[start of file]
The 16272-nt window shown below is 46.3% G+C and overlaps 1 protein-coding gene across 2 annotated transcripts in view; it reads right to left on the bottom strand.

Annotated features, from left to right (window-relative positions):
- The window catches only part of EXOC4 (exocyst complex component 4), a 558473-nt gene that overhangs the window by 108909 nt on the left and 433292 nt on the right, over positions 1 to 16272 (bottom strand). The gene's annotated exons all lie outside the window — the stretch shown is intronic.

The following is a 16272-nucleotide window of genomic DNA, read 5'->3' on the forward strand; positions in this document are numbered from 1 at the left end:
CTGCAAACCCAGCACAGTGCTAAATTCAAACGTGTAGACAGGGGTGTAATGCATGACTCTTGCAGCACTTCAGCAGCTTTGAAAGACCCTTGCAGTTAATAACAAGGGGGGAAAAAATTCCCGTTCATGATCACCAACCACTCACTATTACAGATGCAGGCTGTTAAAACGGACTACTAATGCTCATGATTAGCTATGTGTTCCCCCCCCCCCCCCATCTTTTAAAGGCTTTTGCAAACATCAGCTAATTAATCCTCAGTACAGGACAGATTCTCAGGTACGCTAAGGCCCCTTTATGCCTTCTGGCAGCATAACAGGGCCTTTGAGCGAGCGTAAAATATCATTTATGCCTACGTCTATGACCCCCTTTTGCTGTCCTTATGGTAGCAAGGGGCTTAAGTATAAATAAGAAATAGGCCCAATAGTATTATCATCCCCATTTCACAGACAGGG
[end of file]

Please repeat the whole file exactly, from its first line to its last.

The 16272-nt window shown below is 46.3% G+C and overlaps 1 protein-coding gene across 2 annotated transcripts in view; it reads right to left on the bottom strand.

Annotated features, from left to right (window-relative positions):
- The window catches only part of EXOC4 (exocyst complex component 4), a 558473-nt gene that overhangs the window by 108909 nt on the left and 433292 nt on the right, over positions 1 to 16272 (bottom strand). The gene's annotated exons all lie outside the window — the stretch shown is intronic.

The following is a 16272-nucleotide window of genomic DNA, read 5'->3' on the forward strand; positions in this document are numbered from 1 at the left end:
CTGCAAACCCAGCACAGTGCTAAATTCAAACGTGTAGACAGGGGTGTAATGCATGACTCTTGCAGCACTTCAGCAGCTTTGAAAGACCCTTGCAGTTAATAACAAGGGGGGAAAAAATTCCCGTTCATGATCACCAACCACTCACTATTACAGATGCAGGCTGTTAAAACGGACTACTAATGCTCATGATTAGCTATGTGTTCCCCCCCCCCCCCCATCTTTTAAAGGCTTTTGCAAACATCAGCTAATTAATCCTCAGTACAGGACAGATTCTCAGGTACGCTAAGGCCCCTTTATGCCTTCTGGCAGCATAACAGGGCCTTTGAGCGAGCGTAAAATATCATTTATGCCTACGTCTATGACCCCCTTTTGCTGTCCTTATGGTAGCAAGGGGCTTAAGTATAAATAAGAAATAGGCCCAATAGTATTATCATCCCCATTTCACAGACAGGG